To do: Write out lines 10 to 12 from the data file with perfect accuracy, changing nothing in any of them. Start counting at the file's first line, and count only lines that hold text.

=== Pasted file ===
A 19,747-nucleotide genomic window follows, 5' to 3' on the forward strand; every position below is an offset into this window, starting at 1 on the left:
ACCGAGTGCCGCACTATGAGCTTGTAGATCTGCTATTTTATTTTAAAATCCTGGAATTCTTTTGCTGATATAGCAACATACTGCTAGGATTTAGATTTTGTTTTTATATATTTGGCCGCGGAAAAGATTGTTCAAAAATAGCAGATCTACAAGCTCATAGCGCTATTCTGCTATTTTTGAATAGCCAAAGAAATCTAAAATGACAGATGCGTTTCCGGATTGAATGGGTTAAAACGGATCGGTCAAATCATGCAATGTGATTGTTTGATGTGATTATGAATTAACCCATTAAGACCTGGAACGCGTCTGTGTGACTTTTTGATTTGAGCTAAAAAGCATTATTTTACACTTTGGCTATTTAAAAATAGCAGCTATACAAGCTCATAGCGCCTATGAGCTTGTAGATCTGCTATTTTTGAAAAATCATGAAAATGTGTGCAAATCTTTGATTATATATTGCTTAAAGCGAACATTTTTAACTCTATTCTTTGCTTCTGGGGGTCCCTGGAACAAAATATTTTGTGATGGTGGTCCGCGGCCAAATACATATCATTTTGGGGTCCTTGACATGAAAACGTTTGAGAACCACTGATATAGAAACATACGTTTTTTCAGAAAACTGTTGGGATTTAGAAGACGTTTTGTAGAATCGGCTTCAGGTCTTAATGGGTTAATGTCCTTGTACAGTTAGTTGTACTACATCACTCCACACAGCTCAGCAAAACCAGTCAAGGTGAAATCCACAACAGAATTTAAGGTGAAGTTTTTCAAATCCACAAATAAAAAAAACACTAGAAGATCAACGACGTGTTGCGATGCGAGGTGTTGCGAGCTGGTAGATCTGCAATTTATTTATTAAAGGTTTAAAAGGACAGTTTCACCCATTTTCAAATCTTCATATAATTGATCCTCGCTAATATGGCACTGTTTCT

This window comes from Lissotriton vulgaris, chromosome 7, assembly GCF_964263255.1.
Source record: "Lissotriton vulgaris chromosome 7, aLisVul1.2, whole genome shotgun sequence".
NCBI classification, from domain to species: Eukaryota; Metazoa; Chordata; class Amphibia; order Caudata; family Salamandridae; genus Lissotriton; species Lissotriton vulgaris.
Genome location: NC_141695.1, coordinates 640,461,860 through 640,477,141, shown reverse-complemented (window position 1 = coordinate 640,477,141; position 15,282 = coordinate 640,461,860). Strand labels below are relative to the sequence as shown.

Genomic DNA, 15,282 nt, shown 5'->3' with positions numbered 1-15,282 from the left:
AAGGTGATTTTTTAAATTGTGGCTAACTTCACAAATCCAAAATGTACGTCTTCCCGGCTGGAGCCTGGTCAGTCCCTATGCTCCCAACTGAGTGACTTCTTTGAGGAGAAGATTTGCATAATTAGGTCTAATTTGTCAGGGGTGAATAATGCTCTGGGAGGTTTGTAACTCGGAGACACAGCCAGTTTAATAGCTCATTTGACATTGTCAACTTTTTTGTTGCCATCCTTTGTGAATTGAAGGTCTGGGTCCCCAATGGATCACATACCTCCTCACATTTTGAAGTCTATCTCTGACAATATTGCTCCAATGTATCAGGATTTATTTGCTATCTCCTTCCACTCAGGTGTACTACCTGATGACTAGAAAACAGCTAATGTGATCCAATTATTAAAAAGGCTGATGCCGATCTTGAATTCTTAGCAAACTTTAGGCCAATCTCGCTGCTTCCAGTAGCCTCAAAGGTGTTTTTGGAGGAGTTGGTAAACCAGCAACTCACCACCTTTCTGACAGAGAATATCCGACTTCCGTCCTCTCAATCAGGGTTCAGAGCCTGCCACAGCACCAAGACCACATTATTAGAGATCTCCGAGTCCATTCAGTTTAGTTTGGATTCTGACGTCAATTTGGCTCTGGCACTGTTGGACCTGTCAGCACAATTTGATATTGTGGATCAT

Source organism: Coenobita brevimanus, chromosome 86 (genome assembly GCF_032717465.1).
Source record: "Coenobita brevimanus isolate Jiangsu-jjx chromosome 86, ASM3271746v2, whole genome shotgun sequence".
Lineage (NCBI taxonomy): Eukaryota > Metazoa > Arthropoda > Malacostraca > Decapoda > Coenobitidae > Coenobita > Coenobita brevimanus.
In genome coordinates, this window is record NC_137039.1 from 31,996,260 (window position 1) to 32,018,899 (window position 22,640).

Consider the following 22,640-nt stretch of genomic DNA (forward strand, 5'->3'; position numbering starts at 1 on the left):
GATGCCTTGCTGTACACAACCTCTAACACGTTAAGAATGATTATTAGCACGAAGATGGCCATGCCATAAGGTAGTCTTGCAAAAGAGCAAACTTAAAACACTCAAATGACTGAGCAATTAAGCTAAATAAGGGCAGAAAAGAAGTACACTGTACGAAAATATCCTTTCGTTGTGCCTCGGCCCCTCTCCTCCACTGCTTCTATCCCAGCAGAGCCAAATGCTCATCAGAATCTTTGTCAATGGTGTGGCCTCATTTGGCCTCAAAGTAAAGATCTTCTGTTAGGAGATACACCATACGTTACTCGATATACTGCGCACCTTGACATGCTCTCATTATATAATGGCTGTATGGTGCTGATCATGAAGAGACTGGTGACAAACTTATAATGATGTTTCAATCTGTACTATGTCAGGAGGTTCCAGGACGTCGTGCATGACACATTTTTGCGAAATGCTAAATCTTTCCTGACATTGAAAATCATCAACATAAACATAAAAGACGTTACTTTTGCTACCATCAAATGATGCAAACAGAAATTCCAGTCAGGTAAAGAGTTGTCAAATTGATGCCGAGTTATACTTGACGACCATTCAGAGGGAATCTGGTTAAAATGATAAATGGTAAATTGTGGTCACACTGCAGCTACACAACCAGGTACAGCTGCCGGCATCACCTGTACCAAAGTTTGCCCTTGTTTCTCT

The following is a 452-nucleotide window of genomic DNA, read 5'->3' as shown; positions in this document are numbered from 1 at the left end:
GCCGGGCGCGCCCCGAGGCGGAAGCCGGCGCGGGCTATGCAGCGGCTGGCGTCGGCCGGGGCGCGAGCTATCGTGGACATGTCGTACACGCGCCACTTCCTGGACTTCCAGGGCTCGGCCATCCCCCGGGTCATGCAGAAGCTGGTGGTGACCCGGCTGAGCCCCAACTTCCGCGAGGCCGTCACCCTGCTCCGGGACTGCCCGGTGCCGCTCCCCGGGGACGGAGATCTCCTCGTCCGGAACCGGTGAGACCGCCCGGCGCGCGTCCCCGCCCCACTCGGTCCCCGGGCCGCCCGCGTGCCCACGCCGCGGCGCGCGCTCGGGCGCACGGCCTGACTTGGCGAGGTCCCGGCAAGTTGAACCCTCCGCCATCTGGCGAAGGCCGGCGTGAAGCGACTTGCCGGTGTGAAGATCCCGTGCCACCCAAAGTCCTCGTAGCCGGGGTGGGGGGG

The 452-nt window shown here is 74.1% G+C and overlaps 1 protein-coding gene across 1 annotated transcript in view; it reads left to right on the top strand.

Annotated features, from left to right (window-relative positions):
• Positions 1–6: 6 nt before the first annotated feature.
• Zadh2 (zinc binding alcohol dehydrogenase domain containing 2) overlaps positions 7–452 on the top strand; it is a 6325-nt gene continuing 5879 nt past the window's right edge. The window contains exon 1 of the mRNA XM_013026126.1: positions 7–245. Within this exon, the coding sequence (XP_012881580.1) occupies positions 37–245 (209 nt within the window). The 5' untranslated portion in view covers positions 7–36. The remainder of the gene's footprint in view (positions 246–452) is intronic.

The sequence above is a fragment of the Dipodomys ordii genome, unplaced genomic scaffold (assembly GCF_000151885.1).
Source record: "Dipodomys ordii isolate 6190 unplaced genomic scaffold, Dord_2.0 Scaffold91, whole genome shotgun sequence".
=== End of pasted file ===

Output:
Source record: "Coenobita brevimanus isolate Jiangsu-jjx chromosome 86, ASM3271746v2, whole genome shotgun sequence".
Lineage (NCBI taxonomy): Eukaryota > Metazoa > Arthropoda > Malacostraca > Decapoda > Coenobitidae > Coenobita > Coenobita brevimanus.
In genome coordinates, this window is record NC_137039.1 from 31,996,260 (window position 1) to 32,018,899 (window position 22,640).